I ran the procedure in SSMS with the below hints to mimic the behavior of both query plan settings.  The one with ARITHABORT ON executes in 1 second and the one with ARITHABORT OFF executes in 10 seconds. By default the queries executed in SSMS had ARITHABORT ON and the queries that come from application have ARITHABORT OFF. This is what caused the difference in execution time.

SET ARITHABORT ON 
EXEC MyProc  

SET ARITHABORT OFF 
EXEC MyProc

You can check the SSMS SET options by going to Tools > Options > Query Execution > SQL Server > Advanced.

Conclusion

Although this may not be the only reason why queries run faster in SSMS and slower in the application, it was the case in my scenario.  Next time you have differences take a look at the SET options to see if this is causing the issue.

Next Steps


Last Updated: 2016-06-13


get scripts

next tip button



About the author
MSSQLTips author Ranga Babu Ranga Babu is a SQL Server DBA with experience on performance tuning and high availability.

View all my tips
Related Resources




Post a comment or let the author know this tip helped.

All comments are reviewed, so stay on subject or we may delete your comment. Note: your email address is not published. Required fields are marked with an asterisk (*).

*Name
*Email
Email me updates

Signup for our newsletter

I agree by submitting my data to receive communications, account updates and/or special offers about SQL Server from MSSQLTips and/or its Sponsors. I have read the privacy statement and understand I may unsubscribe at any time.





Tuesday, July 16, 2019 - 12:02:14 AM - Ranga Back To Top

Hi David Huggett,

That may be the case. a new plan is created and the stored procedure is compiled with new parameters. may be a case of parameter sniffing.

Regards,

Ranga


Wednesday, June 26, 2019 - 5:42:57 AM - David Huggett Back To Top

Please see http://www.sommarskog.se/query-plan-mysteries.html - particularly this text from section 5.1:

"Before I go into the real solutions, let me first point out that adding SET ARITHABORT ON to your procedure is not a solution. It will seem to work when you try it. But that is only because you recreated the procedure which forced a new compilation and then the next invocation sniffed the current set of parameters. SET ARITHABORT ON is only a placebo, and not even a good one. The problem will most likely come back. It will not even help you avoid the confusion with different performance in the application and SSMS, because the overall cache entry will still have ARITHABORT OFF as its plan attribute.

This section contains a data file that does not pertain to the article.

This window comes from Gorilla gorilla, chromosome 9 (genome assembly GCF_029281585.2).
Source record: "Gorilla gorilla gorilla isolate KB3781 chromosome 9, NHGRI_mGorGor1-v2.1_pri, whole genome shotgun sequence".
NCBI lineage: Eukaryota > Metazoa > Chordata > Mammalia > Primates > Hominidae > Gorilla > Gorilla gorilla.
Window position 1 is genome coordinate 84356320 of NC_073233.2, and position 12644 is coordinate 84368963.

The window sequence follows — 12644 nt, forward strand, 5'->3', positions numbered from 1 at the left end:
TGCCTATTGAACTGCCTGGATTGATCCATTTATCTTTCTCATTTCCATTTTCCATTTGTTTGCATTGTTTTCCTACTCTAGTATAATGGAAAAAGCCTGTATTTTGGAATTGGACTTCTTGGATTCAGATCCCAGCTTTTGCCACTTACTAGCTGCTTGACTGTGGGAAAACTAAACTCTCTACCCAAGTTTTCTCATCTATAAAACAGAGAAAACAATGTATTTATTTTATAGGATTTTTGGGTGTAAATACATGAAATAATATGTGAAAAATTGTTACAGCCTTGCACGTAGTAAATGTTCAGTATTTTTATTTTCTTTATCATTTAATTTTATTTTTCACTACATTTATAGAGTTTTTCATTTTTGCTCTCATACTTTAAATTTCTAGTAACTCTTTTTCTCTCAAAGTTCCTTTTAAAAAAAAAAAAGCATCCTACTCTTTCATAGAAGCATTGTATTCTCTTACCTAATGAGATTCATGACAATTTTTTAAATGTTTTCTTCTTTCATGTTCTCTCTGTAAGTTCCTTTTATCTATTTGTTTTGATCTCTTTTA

So, don't put SET ARITHABORT ON in your stored procedures. Overall, I strongly discourage from you using any of the SET commands that are cache keys in your code."


Tuesday, January 23, 2018 - 7:08:17 AM - Ranga Back To Top

@Matheus: Good to hear that your issue is resolved


Monday, January 22, 2018 - 5:38:13 PM - Matheus Back To Top

You have no idea how helpful this was. A stored procedure decided to take forever to execute in a production database and ARITHABORT was to blame for it, now solved

 


Thursday, October 05, 2017 - 5:37:17 PM - Joshua Cargile Back To Top

 

GREAT stuff - mystery solved! I too found that ARITHABORT OFF was the culprit with one of my execution plans. I set ARITHABORT ON at the database level and no longer have this problem. If anyone else needs to do that, the command is: ALTER DATABASE [yourdbname] SET ARITHABORT ON WITH NO_WAIT;. Beware this will take a little while if you have a lot of sprocs/UDFs, as (I believe) SQL Server will have to recreate all of your execution plans.


Thursday, December 01, 2016 - 9:53:28 AM - Ranga N Back To Top

Awesome tip Ranga :)

The way you explained was nice!!

 



download

























get free sql tips

I agree by submitting my data to receive communications, account updates and/or special offers about SQL Server from MSSQLTips and/or its Sponsors. I have read the privacy statement and understand I may unsubscribe at any time.



Learn more about SQL Server tools